Everybody had anti-lag and launch control but I didn’t since I was still on my stock ecu. I knew the event was going to be tough.
It was a huge surprise when we qualified 2nd overall. The only guy that beat me was Travis (Pastrana) which has a purposely build Subaru XGames car.
Racing door to door in a stadium with cars screaming was amazing, I’m hooked on rallycross.
Q: What was the highlight for XGames for you?
A: The whole XGames was the highlight! Qualifying 2nd, winning my heat against (Ken) Block and (Dave) Mirra, bouncing off (Brian) Deagan on my first lap, and Catching Tanner (Foust) in our heat! Everything.
Q: As one of the few privateers in Formula Drift, how hard (or easy) is it for you to have to try and conserve funds for each event?
A: It’s really hard to compete in FD (Formula Drift) as a privateer, if you want to be competitive. Fortunately with the sponsorship of Subaru and Royal Purple I was able to do it, but it still cost me a lot of money. That’s the problem with FD now, it’s too expensive to have a competitive car and impossible to do it as a privateer. You might be able to get 1 decent result in the season but won’t be able to be competitive at every event. Cars now are really light and really powerful. The top cars are around 2500 pounds with 650 hp. Only a couple years back you just needed 400hp with a 2700 pounds car to win.
Q: In Vegas you experienced a pretty intense crash but we saw your car again recently at Sonoma and then Irwindale and it looks fine! How were you able to pull that off?
A: Las Vegas was an expensive weekend. I made a big mistake and destroyed the rear end of my car. I was able to buy a rear clip for $500 and take it to my body shops M.O.B.S in Anaheim, CA. They cut my car in half and welded the rear clip on. The car was fixed a week after the crash.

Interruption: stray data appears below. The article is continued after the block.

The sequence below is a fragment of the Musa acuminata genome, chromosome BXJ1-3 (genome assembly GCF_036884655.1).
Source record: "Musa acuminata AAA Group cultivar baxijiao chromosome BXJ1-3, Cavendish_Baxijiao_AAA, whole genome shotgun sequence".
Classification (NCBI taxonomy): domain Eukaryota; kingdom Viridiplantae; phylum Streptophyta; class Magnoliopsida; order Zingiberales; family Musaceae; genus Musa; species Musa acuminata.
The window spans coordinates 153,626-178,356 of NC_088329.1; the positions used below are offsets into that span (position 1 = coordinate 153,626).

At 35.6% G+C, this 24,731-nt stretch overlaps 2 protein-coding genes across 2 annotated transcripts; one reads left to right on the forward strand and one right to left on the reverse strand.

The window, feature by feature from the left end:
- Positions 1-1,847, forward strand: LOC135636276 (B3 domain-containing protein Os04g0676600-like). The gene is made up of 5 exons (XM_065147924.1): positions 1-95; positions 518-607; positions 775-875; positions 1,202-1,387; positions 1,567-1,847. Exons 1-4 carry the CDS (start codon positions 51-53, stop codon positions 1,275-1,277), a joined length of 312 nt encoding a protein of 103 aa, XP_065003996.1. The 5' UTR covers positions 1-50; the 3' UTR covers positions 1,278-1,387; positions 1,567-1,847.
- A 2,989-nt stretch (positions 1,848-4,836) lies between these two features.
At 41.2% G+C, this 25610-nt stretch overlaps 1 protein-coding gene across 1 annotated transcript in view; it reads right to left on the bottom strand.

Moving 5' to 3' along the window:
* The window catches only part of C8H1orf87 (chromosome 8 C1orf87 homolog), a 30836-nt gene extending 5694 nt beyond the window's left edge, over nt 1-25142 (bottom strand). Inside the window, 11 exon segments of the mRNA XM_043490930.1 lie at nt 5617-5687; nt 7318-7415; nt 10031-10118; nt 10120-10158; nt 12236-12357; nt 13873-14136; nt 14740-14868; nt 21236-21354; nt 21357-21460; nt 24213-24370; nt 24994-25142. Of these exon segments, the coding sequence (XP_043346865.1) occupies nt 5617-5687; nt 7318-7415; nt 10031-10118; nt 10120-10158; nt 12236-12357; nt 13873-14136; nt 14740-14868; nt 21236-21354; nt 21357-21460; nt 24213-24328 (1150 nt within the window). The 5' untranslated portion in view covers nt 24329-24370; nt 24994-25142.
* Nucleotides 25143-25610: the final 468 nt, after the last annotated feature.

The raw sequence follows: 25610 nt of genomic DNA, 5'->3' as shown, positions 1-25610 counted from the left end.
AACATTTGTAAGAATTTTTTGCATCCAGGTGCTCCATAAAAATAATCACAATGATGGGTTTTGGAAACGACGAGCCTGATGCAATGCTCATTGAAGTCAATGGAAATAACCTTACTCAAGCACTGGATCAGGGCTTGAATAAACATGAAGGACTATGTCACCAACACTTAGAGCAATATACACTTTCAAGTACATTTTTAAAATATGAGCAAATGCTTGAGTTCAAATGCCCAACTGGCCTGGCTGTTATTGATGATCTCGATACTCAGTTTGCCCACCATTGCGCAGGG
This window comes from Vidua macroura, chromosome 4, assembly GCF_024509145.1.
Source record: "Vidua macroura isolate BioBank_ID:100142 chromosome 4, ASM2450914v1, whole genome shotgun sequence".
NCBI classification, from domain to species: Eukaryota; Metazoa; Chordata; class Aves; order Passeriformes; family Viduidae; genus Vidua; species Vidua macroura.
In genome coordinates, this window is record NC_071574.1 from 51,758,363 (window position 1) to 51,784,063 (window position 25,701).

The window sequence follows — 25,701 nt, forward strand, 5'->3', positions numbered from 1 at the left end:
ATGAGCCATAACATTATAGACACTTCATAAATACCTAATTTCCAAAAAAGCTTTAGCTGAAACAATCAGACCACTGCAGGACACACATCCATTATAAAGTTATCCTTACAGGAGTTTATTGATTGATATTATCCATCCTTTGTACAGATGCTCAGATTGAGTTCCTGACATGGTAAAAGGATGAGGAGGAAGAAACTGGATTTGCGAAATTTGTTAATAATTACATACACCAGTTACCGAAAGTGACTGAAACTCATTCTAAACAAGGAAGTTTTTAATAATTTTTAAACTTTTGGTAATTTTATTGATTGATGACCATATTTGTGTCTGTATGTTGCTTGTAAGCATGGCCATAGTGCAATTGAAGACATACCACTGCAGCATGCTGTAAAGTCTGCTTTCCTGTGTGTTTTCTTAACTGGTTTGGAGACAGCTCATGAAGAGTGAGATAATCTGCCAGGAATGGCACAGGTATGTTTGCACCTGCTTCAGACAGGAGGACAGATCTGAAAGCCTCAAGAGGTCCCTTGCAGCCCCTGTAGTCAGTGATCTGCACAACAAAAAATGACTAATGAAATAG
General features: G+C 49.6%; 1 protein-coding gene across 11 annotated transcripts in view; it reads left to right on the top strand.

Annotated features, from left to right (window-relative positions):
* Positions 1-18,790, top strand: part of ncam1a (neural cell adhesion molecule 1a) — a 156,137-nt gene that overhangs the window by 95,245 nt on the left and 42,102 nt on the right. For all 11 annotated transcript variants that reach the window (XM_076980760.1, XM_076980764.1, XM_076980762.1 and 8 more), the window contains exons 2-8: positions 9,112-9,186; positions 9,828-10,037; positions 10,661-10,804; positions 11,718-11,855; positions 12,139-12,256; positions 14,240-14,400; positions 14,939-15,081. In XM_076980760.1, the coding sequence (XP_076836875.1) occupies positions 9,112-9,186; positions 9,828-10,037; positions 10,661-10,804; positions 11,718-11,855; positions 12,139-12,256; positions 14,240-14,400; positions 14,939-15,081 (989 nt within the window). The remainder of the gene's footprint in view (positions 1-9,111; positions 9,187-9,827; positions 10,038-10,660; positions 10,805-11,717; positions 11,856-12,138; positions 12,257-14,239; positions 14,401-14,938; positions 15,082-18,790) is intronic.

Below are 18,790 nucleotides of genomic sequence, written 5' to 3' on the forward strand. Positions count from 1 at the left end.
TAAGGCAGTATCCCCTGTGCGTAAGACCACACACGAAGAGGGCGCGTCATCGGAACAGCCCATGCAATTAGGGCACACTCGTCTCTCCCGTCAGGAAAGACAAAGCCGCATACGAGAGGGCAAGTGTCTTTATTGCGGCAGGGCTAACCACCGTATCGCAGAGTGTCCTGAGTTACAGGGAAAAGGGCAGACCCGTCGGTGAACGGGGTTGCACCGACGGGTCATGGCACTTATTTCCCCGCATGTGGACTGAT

Q: What new things did you learn from this Season of Formula Drift?

A: That I need a v8 and a light car. The level of driving is way higher than in 2009, same for the cars. I can’t do it as a privateer again. I will need to be part of a team to make it.
Q: Everyone wants to know, will you keep your current STi or go with the new Sedan?
A: In drifting I really doubt that I’ll be in a Subaru for next season. It’s not really the right type of racing for Subaru, as their “thing” is AWD. So, I don’t think I’ll be able to get any support from them (for next season). Also the Subaru platform is not ideal for drifting. You need a real RWD car to be competitive or spend a fortune to make the Suby work. I was able to get away with mine because the other cars were not as developed as they are now. But if Subaru want me to, I would love to do a new STI. I tried last year but couldn’t get the funding for it.
Q: Formula Drift for 2011? What about the new Rally Car series which is rumored to come around the West Coast next year?
A: 2011 Formula Drift, as right now, I don’t have any plan for it. I really want to be in it for 2011 but need to find a team. I can’t afford to do it as a privateer again. Rallycross, I want to be part of it too. My first plan is to drive for a team, I’m talking to 3 teams right now, hopefully I can make it happen. At worst I can use my car for selected West Coast Events. I think by SEMA will know the exact schedule and tv package.